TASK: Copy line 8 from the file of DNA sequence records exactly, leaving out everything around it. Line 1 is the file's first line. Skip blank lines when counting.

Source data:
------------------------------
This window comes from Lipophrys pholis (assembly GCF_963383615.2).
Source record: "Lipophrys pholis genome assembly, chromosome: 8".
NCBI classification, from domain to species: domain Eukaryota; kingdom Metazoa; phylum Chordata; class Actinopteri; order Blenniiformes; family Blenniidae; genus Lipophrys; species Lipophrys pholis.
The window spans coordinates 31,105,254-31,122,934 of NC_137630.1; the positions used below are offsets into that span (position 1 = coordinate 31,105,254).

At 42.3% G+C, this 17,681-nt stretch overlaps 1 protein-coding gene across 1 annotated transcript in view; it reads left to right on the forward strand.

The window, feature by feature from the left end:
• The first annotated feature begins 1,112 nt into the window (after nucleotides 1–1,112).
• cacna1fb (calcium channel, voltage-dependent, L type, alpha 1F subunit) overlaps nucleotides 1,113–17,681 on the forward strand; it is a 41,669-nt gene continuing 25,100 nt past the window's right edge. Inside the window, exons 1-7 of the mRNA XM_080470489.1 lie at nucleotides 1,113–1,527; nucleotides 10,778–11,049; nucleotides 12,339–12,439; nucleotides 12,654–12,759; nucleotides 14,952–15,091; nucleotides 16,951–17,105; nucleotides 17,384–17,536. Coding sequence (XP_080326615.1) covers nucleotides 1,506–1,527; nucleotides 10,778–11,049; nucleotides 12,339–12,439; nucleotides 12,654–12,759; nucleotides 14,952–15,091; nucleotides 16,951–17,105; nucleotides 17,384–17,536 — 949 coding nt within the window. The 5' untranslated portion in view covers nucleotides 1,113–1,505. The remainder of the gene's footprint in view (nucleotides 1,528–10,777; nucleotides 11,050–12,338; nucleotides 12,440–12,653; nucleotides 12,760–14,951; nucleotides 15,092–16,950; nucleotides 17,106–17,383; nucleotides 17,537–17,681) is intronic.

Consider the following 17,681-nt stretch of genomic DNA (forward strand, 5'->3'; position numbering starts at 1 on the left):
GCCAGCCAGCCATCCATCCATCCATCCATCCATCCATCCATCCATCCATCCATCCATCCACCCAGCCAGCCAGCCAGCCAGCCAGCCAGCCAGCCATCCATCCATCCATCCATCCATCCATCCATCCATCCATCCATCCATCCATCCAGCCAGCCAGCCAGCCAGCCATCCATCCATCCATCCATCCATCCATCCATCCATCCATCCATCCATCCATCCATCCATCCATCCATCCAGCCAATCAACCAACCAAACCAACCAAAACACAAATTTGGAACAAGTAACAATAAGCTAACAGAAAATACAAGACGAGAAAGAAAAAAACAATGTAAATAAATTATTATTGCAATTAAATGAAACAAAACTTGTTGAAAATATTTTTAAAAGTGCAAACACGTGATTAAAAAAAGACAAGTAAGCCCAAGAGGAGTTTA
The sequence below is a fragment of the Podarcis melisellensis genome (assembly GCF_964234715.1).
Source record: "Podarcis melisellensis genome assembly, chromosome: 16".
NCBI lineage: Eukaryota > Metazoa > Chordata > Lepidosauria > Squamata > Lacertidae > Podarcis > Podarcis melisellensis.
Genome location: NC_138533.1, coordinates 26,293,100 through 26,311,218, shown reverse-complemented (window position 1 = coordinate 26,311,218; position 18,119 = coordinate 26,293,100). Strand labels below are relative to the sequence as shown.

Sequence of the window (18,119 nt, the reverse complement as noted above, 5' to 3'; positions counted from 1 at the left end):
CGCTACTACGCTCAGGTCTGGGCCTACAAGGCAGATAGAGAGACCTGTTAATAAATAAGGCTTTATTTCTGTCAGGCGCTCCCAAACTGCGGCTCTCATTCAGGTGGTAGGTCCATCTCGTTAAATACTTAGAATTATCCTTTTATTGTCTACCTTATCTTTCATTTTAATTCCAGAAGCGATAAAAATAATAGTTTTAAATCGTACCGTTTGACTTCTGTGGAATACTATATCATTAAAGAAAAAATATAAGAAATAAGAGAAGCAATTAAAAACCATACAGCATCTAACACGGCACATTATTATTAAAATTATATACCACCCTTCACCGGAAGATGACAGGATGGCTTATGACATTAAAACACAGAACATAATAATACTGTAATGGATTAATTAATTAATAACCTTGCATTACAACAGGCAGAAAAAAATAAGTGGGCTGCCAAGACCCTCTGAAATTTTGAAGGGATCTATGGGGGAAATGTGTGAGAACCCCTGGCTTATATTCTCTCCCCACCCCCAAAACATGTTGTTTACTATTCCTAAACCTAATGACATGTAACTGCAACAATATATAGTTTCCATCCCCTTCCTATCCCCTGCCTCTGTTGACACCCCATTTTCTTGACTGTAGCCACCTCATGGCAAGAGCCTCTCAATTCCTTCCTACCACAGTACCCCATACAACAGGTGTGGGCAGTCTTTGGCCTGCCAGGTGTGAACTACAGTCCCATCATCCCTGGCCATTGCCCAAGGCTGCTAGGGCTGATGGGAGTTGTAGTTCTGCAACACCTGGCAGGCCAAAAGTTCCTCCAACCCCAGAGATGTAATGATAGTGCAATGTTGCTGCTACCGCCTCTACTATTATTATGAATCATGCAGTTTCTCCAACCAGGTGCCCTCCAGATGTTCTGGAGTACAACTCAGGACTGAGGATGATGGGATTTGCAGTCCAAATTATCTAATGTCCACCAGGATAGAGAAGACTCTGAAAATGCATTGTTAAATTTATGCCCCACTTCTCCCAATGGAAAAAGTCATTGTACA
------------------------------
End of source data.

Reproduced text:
• cacna1fb (calcium channel, voltage-dependent, L type, alpha 1F subunit) overlaps nucleotides 1,113–17,681 on the forward strand; it is a 41,669-nt gene continuing 25,100 nt past the window's right edge. Inside the window, exons 1-7 of the mRNA XM_080470489.1 lie at nucleotides 1,113–1,527; nucleotides 10,778–11,049; nucleotides 12,339–12,439; nucleotides 12,654–12,759; nucleotides 14,952–15,091; nucleotides 16,951–17,105; nucleotides 17,384–17,536. Coding sequence (XP_080326615.1) covers nucleotides 1,506–1,527; nucleotides 10,778–11,049; nucleotides 12,339–12,439; nucleotides 12,654–12,759; nucleotides 14,952–15,091; nucleotides 16,951–17,105; nucleotides 17,384–17,536 — 949 coding nt within the window. The 5' untranslated portion in view covers nucleotides 1,113–1,505. The remainder of the gene's footprint in view (nucleotides 1,528–10,777; nucleotides 11,050–12,338; nucleotides 12,440–12,653; nucleotides 12,760–14,951; nucleotides 15,092–16,950; nucleotides 17,106–17,383; nucleotides 17,537–17,681) is intronic.